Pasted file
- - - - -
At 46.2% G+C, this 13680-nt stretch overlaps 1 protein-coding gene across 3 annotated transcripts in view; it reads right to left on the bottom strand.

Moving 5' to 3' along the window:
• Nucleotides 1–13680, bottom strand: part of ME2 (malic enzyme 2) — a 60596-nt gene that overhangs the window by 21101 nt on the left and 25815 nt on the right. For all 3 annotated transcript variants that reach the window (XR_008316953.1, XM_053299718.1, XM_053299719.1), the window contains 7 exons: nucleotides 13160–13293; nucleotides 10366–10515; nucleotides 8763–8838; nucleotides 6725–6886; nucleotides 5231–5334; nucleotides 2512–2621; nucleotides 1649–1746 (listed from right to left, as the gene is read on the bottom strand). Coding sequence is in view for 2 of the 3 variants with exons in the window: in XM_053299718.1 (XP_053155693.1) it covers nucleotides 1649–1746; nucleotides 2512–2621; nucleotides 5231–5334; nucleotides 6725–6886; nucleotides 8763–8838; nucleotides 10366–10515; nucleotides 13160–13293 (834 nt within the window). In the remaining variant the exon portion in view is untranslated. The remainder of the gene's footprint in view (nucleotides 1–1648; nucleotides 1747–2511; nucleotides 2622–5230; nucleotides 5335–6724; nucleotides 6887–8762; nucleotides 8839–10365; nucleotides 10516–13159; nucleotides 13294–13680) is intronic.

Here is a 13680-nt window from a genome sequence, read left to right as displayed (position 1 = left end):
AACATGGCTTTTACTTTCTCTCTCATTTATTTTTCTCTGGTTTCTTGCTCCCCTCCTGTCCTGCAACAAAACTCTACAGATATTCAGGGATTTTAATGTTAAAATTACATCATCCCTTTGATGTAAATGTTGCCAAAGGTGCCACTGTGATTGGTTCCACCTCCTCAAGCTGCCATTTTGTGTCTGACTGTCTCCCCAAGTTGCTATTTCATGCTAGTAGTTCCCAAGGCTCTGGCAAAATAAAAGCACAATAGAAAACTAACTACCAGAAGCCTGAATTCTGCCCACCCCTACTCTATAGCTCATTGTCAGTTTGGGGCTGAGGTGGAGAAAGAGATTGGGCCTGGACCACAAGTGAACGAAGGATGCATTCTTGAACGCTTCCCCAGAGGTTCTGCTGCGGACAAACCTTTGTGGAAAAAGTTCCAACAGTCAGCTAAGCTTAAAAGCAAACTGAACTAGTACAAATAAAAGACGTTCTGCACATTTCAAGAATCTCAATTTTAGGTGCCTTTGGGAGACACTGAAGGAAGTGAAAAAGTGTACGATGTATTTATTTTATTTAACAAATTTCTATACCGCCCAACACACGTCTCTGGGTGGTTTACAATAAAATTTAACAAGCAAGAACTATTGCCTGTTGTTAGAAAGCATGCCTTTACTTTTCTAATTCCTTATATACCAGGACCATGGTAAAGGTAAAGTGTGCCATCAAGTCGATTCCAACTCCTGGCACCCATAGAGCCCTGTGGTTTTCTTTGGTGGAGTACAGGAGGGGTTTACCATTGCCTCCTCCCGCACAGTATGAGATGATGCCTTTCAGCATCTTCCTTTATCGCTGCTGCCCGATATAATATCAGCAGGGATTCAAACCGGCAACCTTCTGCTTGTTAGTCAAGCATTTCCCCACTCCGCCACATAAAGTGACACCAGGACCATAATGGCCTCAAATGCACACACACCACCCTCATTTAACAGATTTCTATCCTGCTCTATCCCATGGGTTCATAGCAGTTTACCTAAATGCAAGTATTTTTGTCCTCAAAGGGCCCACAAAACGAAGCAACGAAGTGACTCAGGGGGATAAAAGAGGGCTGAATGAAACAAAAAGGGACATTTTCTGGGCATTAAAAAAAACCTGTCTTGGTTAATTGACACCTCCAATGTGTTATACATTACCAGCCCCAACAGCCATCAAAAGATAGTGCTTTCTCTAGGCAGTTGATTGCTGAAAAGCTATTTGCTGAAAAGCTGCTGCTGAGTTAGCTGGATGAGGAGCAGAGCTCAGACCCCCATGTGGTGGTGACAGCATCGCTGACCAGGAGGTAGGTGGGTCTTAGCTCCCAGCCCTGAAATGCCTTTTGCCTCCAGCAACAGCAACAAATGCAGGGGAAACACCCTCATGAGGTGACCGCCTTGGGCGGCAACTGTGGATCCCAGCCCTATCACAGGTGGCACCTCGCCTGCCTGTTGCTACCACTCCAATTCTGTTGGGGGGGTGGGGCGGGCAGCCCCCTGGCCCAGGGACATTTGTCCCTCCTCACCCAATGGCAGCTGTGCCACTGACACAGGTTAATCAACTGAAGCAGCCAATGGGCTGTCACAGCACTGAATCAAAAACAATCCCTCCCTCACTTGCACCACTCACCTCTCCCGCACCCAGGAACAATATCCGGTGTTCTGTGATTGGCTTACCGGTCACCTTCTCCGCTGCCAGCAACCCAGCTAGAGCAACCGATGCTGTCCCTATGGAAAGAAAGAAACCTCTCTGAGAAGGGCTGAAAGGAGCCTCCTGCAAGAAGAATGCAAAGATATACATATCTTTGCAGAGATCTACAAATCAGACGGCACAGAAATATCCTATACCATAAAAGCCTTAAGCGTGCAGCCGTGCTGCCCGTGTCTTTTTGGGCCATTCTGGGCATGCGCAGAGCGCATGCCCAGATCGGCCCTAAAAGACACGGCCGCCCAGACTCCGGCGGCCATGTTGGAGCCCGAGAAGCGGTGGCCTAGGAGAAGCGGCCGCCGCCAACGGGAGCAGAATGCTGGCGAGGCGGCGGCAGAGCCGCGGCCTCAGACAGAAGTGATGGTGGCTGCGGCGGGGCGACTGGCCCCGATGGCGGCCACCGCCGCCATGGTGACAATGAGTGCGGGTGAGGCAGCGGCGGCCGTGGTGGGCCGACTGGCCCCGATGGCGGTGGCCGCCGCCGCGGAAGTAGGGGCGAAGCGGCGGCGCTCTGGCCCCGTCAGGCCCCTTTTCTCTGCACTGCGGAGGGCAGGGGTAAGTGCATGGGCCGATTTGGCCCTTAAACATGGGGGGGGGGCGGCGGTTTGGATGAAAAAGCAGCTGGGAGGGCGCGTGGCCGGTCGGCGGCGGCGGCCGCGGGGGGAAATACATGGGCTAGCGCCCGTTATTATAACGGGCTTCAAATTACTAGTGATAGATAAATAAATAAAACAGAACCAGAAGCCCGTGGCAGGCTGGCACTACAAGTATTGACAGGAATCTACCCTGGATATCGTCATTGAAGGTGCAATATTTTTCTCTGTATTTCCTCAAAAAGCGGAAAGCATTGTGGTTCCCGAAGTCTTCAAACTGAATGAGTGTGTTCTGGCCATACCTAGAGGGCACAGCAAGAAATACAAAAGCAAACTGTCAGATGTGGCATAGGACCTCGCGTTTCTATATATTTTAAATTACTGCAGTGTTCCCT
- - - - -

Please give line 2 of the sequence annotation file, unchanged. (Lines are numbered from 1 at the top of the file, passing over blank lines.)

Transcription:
Moving 5' to 3' along the window: